Mental health spending falls for first time in 10 years

Spending in real terms on mental health has declined for the first time in a decade, a report for the Department of Health has found.

Although one of the coalition’s first big policy announcements was to declare that mental health ought to have “parity with physical health in the NHS”, investment in mental health for working-age adults dropped by 1%, once inflation is taken into account, to £6.63bn. For the elderly the recorded fall in real terms spending was 3.1% to £2.83bn.

In total, spending on mental health services in England dropped by £150m, the first fall since 2001. However this drop comes after a decade of rising investment: in 2001 just £4.1bn was spent on working-age adults mental health.

The report shows the shifting composition of mental health spending with investment in the three traditional priority areas – crisis resolution, early intervention and outreach – falling for the first time by almost £30m.

More than 6 million Britons are reported to suffer from depression and estimates put the economic cost of mental ill-health at more than £75bn a year.

Labour said the “the government’s talk about the importance of mental health has come to nothing”. A party spokesman said: “Ministers simply aren’t putting their money where their mouth is and vulnerable people will pay the price when crucial services are hit.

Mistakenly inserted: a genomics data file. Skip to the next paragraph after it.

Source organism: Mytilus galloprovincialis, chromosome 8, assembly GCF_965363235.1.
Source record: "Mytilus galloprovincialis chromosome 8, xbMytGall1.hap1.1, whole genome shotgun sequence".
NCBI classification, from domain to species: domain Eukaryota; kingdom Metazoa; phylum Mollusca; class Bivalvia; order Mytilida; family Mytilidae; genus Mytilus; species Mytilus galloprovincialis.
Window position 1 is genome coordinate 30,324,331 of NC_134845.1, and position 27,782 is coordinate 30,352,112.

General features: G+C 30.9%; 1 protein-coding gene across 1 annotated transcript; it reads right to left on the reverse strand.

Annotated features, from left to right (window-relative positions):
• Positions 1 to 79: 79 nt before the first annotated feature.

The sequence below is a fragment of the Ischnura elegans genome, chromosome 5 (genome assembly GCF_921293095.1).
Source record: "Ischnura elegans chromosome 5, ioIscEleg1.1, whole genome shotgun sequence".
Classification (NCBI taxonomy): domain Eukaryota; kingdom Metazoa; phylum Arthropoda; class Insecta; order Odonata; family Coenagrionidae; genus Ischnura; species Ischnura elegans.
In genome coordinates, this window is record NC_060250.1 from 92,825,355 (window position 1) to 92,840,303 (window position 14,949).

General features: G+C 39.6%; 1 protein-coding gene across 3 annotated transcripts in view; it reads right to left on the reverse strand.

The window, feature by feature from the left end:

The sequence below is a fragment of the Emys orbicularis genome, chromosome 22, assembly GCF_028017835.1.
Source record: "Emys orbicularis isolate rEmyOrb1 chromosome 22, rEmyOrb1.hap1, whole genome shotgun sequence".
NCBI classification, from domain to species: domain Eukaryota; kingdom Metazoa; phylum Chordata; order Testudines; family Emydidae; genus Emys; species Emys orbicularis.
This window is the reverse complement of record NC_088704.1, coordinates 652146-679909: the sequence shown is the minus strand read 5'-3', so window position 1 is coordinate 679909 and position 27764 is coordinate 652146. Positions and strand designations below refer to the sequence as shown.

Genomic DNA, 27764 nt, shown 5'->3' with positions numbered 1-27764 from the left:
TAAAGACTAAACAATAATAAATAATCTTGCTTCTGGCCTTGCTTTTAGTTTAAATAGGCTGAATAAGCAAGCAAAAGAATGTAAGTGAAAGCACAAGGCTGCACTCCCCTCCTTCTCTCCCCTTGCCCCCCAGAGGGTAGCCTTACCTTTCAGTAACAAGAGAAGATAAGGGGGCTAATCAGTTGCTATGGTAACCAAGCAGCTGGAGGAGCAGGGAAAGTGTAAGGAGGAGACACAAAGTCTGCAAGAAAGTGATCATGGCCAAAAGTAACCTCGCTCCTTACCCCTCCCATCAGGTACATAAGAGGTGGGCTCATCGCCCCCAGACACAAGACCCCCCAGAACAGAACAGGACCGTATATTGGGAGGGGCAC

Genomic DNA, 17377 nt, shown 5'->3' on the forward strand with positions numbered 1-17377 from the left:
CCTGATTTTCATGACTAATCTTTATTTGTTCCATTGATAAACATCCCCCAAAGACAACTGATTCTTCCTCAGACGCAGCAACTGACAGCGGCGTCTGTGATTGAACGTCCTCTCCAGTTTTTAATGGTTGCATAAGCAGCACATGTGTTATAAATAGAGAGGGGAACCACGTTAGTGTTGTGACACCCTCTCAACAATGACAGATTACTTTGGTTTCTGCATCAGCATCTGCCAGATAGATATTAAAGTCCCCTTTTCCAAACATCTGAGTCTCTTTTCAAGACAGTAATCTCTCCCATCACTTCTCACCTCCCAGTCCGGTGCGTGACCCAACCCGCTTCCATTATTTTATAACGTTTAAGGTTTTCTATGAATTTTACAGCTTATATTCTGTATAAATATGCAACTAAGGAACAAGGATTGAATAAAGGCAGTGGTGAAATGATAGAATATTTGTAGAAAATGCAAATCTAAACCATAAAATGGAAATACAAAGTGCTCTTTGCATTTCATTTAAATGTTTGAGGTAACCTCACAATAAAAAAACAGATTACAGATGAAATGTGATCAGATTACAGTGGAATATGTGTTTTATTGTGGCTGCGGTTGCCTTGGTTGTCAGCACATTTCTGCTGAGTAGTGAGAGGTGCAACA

“The prime minister has cut the NHS budget two years running and the impact of this is clear – millions less for mental health for the first time in a decade, thousands of nursing posts axed and treatments being rationed.”

Charities argue that there is wide variation in mental health spending. The mental health charity Mind found that “considerable variation in service provision, for example with one in five people still waiting over a year to access to talking therapies whilst others are seen in under 28 days”. Paul Farmer, chief executive of Mind, said: “This report shows a worrying trend … during difficult economic times mental health is an easy target for cuts.”

The DoH argues that the falls in spending reflect the fact it is treating people before they get seriously ill and need NHS-funded mental health provision. The report points out that investment in “psychological therapies increased significantly in real terms by 6% over the monies in 2010/11 and now forms 7% of direct services investment nationally”.

A DoH spokesperson said: “Investment in psychological therapy has doubled over the last three years from £197m to £386m and continues to rise. This is allowing people to access psychological therapies earlier, which is driving up standards in care, reducing hospital admissions and delivering long-term savings. “Similarly, investment in memory assessment services is also rising, suggesting that the campaign to increase awareness of early signs of dementia is having an effect.

“However, we know we need to continue to improve the commissioning of mental health services. That’s why we recently set out how organisations can make best use of the levers and powers available to them, to improve the mental health and wellbeing of local people in the most effective way.”

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